A WALK IN THE WOODS: A SYMBOLIC JOURNEY WITH PICTURES – Marilyn Armstrong

There used to be a game we played. Not so much a game as a mental imaging exercise. I originally heard it in the 1960s when I was in college. I was told it wasn’t psychology, but rather drew on symbolism, images out of mythology and folklore. And, of course, our subconscious.

If you feel inclined, come along with me. The meanings, to the degree I understand them, are at the bottom of the page after the photo gallery. I’m pretty sure if you Google this, you’ll find other versions.

1. Imagine you are going to take a walk in the woods. What kind of day is it (sunny, cloudy, raining, warm, cold, summer, winter, autumn, spring)? It can be anything, whatever you see.

2. There is a path ahead of you. Describe the path (open and clear, full of rocks and other hazards, overgrown, etc.).

3. What is the woods like? Pine? Oak? Lots of shrubs? Does the sun filter through the trees??

4. As you walk along the path, you see a structure. What is it? It can be any kind of structure — house, shed, ruin, church, modern — anything. Describe it, please. Does anybody live there? Are they home? Do you go inside? How do you feel about the place?

5. Now it’s time to leave the house. You are back on the path and you come to a body of water. What kind of water (stream, river, ocean, lake, puddle, creek, swamp, etc.). You need to get to the other side. How do you cross the water? (Let your imagination roam free!)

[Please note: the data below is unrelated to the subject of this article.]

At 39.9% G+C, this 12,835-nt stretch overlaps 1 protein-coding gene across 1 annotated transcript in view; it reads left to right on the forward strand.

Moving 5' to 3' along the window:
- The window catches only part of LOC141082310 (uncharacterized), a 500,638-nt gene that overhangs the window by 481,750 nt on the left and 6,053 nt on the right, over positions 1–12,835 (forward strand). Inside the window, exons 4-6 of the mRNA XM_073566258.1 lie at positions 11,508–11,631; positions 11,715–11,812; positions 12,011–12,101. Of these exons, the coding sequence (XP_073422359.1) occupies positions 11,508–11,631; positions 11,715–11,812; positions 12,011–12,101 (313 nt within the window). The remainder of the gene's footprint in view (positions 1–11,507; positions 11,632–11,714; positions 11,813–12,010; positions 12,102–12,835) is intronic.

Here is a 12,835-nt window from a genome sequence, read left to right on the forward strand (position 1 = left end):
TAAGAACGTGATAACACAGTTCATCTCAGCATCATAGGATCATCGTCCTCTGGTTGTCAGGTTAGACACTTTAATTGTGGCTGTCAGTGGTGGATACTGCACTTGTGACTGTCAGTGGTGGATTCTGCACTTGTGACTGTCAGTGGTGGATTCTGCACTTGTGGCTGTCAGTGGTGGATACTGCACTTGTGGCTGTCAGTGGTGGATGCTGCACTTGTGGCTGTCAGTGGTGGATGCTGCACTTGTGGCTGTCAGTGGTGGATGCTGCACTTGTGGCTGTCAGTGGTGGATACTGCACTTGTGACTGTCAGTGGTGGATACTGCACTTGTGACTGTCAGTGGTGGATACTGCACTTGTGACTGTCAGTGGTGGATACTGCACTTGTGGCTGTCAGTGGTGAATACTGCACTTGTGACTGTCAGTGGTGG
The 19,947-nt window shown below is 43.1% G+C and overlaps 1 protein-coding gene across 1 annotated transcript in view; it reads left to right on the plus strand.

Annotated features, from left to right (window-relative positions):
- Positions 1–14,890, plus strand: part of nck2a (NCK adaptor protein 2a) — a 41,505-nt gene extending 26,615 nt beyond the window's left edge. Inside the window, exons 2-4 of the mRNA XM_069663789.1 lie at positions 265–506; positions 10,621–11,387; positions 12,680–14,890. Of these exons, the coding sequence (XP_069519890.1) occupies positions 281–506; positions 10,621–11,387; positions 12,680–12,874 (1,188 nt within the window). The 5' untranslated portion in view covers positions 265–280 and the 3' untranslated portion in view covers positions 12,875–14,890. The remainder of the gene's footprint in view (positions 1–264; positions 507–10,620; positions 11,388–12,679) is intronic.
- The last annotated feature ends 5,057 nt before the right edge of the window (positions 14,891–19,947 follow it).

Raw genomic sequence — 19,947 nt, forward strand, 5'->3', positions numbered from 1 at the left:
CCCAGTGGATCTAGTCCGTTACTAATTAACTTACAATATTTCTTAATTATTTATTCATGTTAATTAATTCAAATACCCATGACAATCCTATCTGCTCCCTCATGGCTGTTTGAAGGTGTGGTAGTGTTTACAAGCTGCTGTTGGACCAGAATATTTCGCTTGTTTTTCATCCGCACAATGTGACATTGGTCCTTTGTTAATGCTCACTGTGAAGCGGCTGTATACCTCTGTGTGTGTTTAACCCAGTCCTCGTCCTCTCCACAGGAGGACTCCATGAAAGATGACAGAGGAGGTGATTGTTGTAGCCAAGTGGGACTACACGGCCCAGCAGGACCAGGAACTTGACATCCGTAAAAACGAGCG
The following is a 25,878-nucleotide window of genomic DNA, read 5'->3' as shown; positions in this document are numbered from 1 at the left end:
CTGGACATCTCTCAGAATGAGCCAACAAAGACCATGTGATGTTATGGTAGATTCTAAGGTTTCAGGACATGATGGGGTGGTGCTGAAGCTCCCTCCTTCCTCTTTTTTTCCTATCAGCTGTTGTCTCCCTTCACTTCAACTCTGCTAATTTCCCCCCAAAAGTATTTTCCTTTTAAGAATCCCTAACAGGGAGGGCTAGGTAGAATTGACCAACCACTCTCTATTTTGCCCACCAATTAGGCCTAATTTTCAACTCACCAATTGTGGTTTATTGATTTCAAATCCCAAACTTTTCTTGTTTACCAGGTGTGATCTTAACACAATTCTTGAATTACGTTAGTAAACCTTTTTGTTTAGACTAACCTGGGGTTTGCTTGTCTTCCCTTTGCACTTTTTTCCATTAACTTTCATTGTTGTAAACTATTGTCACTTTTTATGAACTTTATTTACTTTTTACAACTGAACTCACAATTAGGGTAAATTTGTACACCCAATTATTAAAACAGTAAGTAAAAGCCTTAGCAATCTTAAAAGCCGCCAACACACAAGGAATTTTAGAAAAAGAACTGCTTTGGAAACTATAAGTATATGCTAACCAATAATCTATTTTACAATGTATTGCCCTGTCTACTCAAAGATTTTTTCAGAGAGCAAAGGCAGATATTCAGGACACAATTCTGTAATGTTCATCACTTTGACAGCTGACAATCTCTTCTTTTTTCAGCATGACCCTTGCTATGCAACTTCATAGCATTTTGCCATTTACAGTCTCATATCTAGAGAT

6. Having crossed the water, you rejoin the path. As you stroll or stride along the path, you look down and see a cup. What does it look like? Do you pick it up? Keep it or not?

7. Further down the path, you spy a bear. What is the bear doing? What do you do about the bear?

8. You have passed the bear and you have walked a distance until you come to a wall. What does the wall look like? Can you see over it? Do you know (or can you see) what is on the other side of the wall?

What it means? This is what I learned. If you know another interpretation, you are welcome to tell me about it. I’ve been trying to find out the source of the “walk” for a very long time. Most of my adult life, actually.

1. The walk is life and the day is how you see life — dark or bright, shadowy or sunny. All that you see is part of your vision of life. Whether or not there are obstacles in the path or the path is clear are also parts of it. The nature of the woods is also descriptive of how you see life.

Little house and big maple tree

2. The structure is your childhood. Many people see a storybook house, gingerbread or the woodsman’s cottage out of Hansel and Gretel. Some people find it terrifying. Some people go inside and don’t want to leave.

3. The body of water indicates how you feel about the challenges in your life. The body of water can be just a puddle you step across or an ocean that requires you conjure up an ocean liner to cross. It can be deep and dark, scary or someplace lovely into which you want to wade or swim. How difficult (or easy) it is to cross the water talks about how you feel about overcoming obstacles you {did, are, will} face.

4. The bear equals responsibility. Some people run, others freeze. Some people make friends with the bear and it accompanies them for the rest of the walk. It’s all in your imagination and there are no limits.